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PostPosted: Sat Jul 06, 2013 6:33 pm 
Broken Crown Panelist
Broken Crown Panelist

Joined: Thu Nov 15, 2012 5:09 pm
Posts: 13
So - given the structure and functions of Hypothalamus, how would a synapse stimulating Implant translate to a self-healing ability?

Well, in the most broad-brush terms, the hypothalamus controls so many of the body's functions, it can focus the needed resources to repair any damaged system.

Let's start with just a few of the hypothalamic functions: control of heart rate via control of the adrenal cortex - control of blood pressure / blood vessel constriction, control of body temperature, indirect control of the immune system via thyroid, adrenals, etc.

Now, suppose that you, the player character in Escaping Titan, has been injured. It's a bad one, your suit is breached, there is a laceration (cut or tear) of the skin, and it nicked a blood vessel. First, the hypothalamus SSI sends a command to slow heart rate to reduce blood loss, then it sends the command to constrict blood vessels in that area, effectively sealing the injured blood vessel. Once the immediate threat of blood loss is handled, the hypothalamus SSI can determine what is needed next - does the region need additional heat for healing or does it need to stay cool and reduce cell damage until additional medical care can be applied? Most of this can again be accomplished by control of local blood flow and hormonal control of metabolism. Time to start healing that cut! The hypothalamus can release growth hormone and direct immune response to the area to form a clot, close the wound with fibrin, and start the growth of new tissue.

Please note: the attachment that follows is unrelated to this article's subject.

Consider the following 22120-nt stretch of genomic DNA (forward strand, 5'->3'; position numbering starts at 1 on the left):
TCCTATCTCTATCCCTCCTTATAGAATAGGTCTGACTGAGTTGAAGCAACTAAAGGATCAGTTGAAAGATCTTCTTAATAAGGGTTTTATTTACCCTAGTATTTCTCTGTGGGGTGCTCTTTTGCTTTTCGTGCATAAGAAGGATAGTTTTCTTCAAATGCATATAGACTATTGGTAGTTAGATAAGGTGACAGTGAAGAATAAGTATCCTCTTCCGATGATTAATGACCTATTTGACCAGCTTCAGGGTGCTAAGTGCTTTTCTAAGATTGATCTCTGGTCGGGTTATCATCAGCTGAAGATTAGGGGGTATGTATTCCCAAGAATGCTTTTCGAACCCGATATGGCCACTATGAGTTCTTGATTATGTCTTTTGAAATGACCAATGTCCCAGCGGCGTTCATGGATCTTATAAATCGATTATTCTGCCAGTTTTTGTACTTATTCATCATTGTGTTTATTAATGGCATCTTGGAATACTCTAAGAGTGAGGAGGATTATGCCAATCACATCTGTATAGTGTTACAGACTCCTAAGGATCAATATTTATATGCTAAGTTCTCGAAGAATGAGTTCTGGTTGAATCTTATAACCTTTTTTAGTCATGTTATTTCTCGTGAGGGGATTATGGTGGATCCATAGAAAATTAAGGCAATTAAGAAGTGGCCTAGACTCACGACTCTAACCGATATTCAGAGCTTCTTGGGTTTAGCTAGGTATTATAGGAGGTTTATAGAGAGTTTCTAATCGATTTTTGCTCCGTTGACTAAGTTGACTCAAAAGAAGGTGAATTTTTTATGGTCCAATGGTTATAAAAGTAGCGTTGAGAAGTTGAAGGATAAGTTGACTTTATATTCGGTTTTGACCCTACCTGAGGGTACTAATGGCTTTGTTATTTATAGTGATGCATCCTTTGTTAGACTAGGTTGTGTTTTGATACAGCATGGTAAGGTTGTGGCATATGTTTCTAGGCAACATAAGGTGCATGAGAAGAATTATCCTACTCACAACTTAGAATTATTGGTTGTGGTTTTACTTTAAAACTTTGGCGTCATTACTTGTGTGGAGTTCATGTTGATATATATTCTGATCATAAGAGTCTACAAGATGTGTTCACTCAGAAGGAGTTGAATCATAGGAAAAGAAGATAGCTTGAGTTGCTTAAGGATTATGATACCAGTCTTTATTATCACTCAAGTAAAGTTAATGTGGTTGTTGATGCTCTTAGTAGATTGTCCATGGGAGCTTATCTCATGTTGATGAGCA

These are the processes that occur naturally, although not quickly, nor always efficiently under emergency conditions. The hypothalamus SSI provides direct, voluntary control of body processes such as temperature; metabolism and utilization of body fat via control of thyroid gland; "fight or flight" condition via control of adrenal glands; control of normal body cycles (menstrual for women, day-night circadian cycle, sleepiness-wakefulness); control of "attitude" functions such as thirst, hunger, sweating, irritability, fatigue. There are also some interesting correlations with emotions (at least as far as they are modified by hormones) in which the SSI could potentially damp down emotional response when it is essential to avoid distractions.

So, control of the hypothalamus translates into control of all of the "automatic" functions of the body, turning them from "unconscious" to "conscious" control. The ability to manipulate such functions conveys the ability to not just self-heal, but to "configure" the body to the best condition for the job at hand!

Sorry if this post is briefer than most, but I am currently out of the country, in the middle of a two-week trip which makes it a bit more difficult to write lengthy posts (on a notebook). Next month we'll get back into more anatomy and physiology with the Inferior Frontal Gyrus as we discuss communication and the potential for Mind Control with the appropriate SSI.

Until then, keep exercising, body, brain and mind!

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